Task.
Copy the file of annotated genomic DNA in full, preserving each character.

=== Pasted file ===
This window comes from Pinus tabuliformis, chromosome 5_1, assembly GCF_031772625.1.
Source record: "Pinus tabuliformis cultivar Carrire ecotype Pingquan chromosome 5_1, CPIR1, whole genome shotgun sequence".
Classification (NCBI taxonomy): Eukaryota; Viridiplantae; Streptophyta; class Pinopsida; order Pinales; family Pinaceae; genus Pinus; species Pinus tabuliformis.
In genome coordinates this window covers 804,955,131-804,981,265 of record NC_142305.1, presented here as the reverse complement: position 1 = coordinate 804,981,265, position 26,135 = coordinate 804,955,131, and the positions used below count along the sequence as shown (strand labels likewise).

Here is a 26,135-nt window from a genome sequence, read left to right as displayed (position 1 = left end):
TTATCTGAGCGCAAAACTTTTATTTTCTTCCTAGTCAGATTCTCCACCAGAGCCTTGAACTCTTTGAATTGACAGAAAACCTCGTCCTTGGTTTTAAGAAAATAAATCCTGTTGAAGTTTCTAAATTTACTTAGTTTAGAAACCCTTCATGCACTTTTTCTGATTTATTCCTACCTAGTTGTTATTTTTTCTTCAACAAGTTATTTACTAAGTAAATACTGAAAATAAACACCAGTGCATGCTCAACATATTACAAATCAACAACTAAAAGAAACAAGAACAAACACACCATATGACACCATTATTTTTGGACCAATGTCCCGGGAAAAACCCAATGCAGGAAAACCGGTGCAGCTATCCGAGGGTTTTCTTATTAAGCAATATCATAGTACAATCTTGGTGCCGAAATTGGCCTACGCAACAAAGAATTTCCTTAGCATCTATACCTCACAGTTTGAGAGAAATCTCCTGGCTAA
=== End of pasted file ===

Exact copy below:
This window comes from Pinus tabuliformis, chromosome 5_1, assembly GCF_031772625.1.
Source record: "Pinus tabuliformis cultivar Carrire ecotype Pingquan chromosome 5_1, CPIR1, whole genome shotgun sequence".
Classification (NCBI taxonomy): Eukaryota; Viridiplantae; Streptophyta; class Pinopsida; order Pinales; family Pinaceae; genus Pinus; species Pinus tabuliformis.
In genome coordinates this window covers 804,955,131-804,981,265 of record NC_142305.1, presented here as the reverse complement: position 1 = coordinate 804,981,265, position 26,135 = coordinate 804,955,131, and the positions used below count along the sequence as shown (strand labels likewise).

Here is a 26,135-nt window from a genome sequence, read left to right as displayed (position 1 = left end):
TTATCTGAGCGCAAAACTTTTATTTTCTTCCTAGTCAGATTCTCCACCAGAGCCTTGAACTCTTTGAATTGACAGAAAACCTCGTCCTTGGTTTTAAGAAAATAAATCCTGTTGAAGTTTCTAAATTTACTTAGTTTAGAAACCCTTCATGCACTTTTTCTGATTTATTCCTACCTAGTTGTTATTTTTTCTTCAACAAGTTATTTACTAAGTAAATACTGAAAATAAACACCAGTGCATGCTCAACATATTACAAATCAACAACTAAAAGAAACAAGAACAAACACACCATATGACACCATTATTTTTGGACCAATGTCCCGGGAAAAACCCAATGCAGGAAAACCGGTGCAGCTATCCGAGGGTTTTCTTATTAAGCAATATCATAGTACAATCTTGGTGCCGAAATTGGCCTACGCAACAAAGAATTTCCTTAGCATCTATACCTCACAGTTTGAGAGAAATCTCCTGGCTAA